HaraBara’s primary objective is to unearth ‘golden nuggets’: companies that are doing great sustainable work, and getting them to talk about it.

While there are plans to create a worldwide forum, the focus right now is on India.  The HaraBara Connect India site offers a clear benefit for greening businesses in the country:

Thousands of Indian companies are dealing with environmental and green challenges. Share experience with other Connect members facing green concerns. Find out what works and what doesn’t work.  Access proprietary HaraBara databases, undertake joint projects, and establish new connections. Save time and money dealing with green issues.

The online platform allows a quick and easy way of making connections in the green indsustry, and as a result, could promote faster progress of environmental efforts.

Perhaps more interesting is the founders’ explanation to Businessworld of what prompted them to start HaraBara, when a “client wanted to sell solar lanterns in rural India but wasn’t able to develop a local distribution network.”

“We realised that companies would find it useful to have a website that gave them access to customers and suppliers, and that helped them figure out local laws and regulations,” says Wheat.

I’m sure there are other industries which face a similar challenge when trying to start up operations in a new location.  For that reason, HaraBara is a great example of turning a roadblock into a far-reaching solution.

Checking in on CGAP and Branchless Banking

When I heard that Gautam Ivatury of CGAP would be at NYU’s “From Innovation to Impact” Conference, I thought it would be a great time to follow up with my previous interview with him.  While he did not have time to talk today, we are going to schedule a follow up soon.  Nevertheless, I was able to listen to his presentation on what CGAP has been doing to help move the market to be more amenable to branchless or mobile banking.

Here are a couple highlights from his talk, but stay tuned for a more in depth interview in the coming weeks.

  • The most interesting point raised was the importance of centering the business plan around the potential agents.  In essence, branchless banking would operate in the same way people currently refill their cell phones throughout India.  A shopkeeper, authorized by a bank or cell phone company to accept withdrawals and deposits, would receive an SMS or some other communication from a customer’s phone and then either accept the deposit or disburse cash.  Ivatury emphasized that such models have only been successful when it is designed to ensure that it is profitable and worthwhile for these agents themselves — a point, while obvious, can be easily overlooked by a major player.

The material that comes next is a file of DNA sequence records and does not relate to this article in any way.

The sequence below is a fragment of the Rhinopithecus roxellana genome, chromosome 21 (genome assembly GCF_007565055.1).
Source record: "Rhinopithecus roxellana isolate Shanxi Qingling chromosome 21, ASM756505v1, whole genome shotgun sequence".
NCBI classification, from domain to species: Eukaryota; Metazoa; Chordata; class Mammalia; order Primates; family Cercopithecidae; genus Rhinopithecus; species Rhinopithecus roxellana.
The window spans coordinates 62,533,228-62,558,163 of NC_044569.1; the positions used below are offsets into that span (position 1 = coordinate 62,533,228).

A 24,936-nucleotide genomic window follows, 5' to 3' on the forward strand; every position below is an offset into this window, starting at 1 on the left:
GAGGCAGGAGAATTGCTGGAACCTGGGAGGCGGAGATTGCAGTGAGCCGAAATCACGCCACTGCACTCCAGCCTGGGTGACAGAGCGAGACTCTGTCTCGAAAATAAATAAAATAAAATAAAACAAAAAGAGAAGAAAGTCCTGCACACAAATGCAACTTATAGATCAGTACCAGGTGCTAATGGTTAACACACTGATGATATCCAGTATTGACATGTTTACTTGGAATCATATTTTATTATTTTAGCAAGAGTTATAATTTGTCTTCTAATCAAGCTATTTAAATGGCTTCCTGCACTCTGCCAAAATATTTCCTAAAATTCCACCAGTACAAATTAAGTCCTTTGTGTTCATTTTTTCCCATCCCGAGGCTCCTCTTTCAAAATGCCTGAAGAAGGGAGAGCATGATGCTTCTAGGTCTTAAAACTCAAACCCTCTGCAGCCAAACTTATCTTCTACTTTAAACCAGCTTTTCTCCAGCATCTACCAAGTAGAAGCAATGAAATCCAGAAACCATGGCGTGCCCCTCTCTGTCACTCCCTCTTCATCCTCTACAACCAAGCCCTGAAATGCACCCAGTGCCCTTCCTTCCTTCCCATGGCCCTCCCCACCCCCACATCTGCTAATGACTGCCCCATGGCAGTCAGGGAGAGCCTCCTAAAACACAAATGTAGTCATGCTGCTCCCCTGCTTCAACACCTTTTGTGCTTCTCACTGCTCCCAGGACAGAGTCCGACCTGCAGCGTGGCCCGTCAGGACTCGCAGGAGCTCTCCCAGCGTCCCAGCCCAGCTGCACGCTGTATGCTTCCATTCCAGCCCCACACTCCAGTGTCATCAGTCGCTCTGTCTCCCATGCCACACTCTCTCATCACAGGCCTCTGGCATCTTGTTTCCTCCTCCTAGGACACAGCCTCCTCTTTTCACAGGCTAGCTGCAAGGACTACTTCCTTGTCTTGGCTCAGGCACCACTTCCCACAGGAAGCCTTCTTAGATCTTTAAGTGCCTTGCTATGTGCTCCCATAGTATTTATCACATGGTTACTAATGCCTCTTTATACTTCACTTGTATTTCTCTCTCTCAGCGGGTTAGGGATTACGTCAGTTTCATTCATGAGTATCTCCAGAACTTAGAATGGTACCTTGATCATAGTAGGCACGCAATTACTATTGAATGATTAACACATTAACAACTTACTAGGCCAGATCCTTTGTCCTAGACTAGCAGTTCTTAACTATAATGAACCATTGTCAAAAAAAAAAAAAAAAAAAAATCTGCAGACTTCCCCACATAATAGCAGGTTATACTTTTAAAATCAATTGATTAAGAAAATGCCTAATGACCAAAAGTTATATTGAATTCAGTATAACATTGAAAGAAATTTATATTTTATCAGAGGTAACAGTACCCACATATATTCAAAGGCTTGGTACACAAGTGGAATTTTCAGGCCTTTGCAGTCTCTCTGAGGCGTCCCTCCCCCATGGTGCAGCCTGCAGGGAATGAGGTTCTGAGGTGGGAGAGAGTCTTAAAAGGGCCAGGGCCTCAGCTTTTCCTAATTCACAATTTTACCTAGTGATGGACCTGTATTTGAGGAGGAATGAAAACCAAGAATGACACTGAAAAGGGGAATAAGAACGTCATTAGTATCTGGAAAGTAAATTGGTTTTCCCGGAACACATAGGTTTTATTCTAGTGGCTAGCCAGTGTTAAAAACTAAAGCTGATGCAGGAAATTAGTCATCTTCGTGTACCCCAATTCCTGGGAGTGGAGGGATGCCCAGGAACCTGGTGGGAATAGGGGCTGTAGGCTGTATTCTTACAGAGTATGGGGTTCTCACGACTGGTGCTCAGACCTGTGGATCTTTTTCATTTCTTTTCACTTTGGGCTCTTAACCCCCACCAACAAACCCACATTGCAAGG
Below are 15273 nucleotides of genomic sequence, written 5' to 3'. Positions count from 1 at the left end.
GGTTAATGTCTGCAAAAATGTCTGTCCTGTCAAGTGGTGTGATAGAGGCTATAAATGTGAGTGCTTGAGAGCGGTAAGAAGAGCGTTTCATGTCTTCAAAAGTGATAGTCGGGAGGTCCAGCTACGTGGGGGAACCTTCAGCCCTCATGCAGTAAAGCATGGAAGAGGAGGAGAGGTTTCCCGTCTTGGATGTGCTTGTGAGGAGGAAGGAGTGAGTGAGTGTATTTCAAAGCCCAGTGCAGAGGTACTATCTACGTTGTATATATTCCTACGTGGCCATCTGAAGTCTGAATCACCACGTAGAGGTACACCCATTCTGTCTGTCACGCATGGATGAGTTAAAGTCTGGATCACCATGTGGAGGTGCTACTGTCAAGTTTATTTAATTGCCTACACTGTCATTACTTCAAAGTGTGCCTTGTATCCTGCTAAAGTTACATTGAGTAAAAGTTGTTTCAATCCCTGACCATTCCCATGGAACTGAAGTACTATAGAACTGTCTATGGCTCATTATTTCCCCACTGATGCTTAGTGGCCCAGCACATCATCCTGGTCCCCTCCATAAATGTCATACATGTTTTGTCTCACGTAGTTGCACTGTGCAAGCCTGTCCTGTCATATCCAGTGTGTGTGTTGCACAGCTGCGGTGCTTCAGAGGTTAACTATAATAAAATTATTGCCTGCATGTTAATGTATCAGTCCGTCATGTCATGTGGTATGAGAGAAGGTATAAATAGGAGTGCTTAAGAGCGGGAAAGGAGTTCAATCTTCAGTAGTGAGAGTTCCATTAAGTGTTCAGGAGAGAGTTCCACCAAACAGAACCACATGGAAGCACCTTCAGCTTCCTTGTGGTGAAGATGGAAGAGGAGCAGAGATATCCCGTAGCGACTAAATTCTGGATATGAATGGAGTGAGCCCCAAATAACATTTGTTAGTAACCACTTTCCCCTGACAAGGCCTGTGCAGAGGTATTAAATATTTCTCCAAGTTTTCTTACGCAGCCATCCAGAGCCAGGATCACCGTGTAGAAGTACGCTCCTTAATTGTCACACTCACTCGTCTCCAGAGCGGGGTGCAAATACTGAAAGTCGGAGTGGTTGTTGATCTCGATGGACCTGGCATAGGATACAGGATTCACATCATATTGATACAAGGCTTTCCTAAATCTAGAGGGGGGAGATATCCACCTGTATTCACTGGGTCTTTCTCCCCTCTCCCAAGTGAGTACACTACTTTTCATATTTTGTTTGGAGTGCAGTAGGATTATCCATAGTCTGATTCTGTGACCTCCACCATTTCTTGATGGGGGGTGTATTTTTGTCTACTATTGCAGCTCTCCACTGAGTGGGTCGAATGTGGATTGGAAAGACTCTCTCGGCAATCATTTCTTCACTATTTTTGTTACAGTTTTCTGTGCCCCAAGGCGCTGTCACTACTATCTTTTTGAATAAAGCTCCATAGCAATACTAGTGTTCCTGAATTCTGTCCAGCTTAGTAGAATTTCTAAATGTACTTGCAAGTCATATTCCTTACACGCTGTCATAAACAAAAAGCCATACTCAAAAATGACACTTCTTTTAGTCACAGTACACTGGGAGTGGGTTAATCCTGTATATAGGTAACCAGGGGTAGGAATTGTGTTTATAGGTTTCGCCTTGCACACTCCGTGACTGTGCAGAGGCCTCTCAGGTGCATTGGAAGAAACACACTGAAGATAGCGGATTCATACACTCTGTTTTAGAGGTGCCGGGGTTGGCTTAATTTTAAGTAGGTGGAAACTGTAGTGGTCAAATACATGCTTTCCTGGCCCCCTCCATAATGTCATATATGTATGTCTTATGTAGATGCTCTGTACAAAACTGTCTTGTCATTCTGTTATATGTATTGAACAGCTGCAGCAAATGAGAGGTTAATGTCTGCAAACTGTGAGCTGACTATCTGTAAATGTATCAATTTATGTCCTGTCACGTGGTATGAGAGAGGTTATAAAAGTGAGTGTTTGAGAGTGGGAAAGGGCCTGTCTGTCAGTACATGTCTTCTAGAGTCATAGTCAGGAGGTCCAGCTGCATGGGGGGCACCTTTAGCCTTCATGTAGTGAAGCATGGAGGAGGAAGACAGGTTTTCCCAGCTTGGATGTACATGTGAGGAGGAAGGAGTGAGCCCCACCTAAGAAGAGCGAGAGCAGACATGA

• Ivatury also commented on the process of actually “moving the market” — or getting the greater financial community on board and outlined the process as such:
    1. Research and Information — first find the data that must be presented
    2. Synthesis — analyze the data in a way that is clear and concise
    3. Communicate — get mainstream media, like the Economist or Financial Times, to pick it up
    4. Influence — once major players are aware, bring them together through events to persuade them to adopt it
    5. Market Changes

[TC-I Call to Action]: New Ventures India Business Proposals

Anil G of  New Ventures India informs us that New Ventures is inviting clean tech companies to submit their business proposals for a chance to receive mentorship, assistance, and connections with capital and market opportunities to scale up.  Click here for further details about the call for proposals, including eligibility requirements and contact information.  Proposals are due by April 30, 2009.  This is a great opportunity for clean tech and clean energy SMEs in India.

About New Ventures India:

New Ventures India works for sustainable entrepreneurship and is specially designed to meet the needs of Indian entrepreneurs and help them overcome common business challenges to deliver environmental and social benefits in addition to economic development and growth opportunity.